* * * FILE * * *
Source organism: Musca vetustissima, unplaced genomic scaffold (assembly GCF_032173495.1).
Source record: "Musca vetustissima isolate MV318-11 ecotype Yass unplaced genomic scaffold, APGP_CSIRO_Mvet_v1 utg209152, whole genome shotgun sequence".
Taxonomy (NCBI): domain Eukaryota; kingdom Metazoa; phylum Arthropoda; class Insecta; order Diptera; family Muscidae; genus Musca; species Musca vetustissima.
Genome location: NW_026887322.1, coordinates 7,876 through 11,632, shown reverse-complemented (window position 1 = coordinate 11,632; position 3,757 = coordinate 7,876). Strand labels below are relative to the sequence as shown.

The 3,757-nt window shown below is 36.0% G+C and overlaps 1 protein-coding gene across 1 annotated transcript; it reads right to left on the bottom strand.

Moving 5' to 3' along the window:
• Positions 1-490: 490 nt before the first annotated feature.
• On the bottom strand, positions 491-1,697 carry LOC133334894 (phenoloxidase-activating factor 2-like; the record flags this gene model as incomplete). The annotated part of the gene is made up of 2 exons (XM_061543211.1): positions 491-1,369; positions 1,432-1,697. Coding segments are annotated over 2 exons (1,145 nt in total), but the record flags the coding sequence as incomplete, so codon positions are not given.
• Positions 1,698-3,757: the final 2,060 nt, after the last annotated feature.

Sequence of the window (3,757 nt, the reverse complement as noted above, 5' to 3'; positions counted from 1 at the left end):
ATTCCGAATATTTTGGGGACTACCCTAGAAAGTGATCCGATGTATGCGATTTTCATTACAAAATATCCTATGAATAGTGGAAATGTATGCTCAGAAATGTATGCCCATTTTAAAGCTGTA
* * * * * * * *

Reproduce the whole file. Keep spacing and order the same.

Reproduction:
Source organism: Musca vetustissima, unplaced genomic scaffold (assembly GCF_032173495.1).
Source record: "Musca vetustissima isolate MV318-11 ecotype Yass unplaced genomic scaffold, APGP_CSIRO_Mvet_v1 utg209152, whole genome shotgun sequence".
Taxonomy (NCBI): domain Eukaryota; kingdom Metazoa; phylum Arthropoda; class Insecta; order Diptera; family Muscidae; genus Musca; species Musca vetustissima.
Genome location: NW_026887322.1, coordinates 7,876 through 11,632, shown reverse-complemented (window position 1 = coordinate 11,632; position 3,757 = coordinate 7,876). Strand labels below are relative to the sequence as shown.

The 3,757-nt window shown below is 36.0% G+C and overlaps 1 protein-coding gene across 1 annotated transcript; it reads right to left on the bottom strand.

Moving 5' to 3' along the window:
• Positions 1-490: 490 nt before the first annotated feature.
• On the bottom strand, positions 491-1,697 carry LOC133334894 (phenoloxidase-activating factor 2-like; the record flags this gene model as incomplete). The annotated part of the gene is made up of 2 exons (XM_061543211.1): positions 491-1,369; positions 1,432-1,697. Coding segments are annotated over 2 exons (1,145 nt in total), but the record flags the coding sequence as incomplete, so codon positions are not given.
• Positions 1,698-3,757: the final 2,060 nt, after the last annotated feature.

Sequence of the window (3,757 nt, the reverse complement as noted above, 5' to 3'; positions counted from 1 at the left end):
ATTCCGAATATTTTGGGGACTACCCTAGAAAGTGATCCGATGTATGCGATTTTCATTACAAAATATCCTATGAATAGTGGAAATGTATGCTCAGAAATGTATGCCCATTTTAAAGCTGTA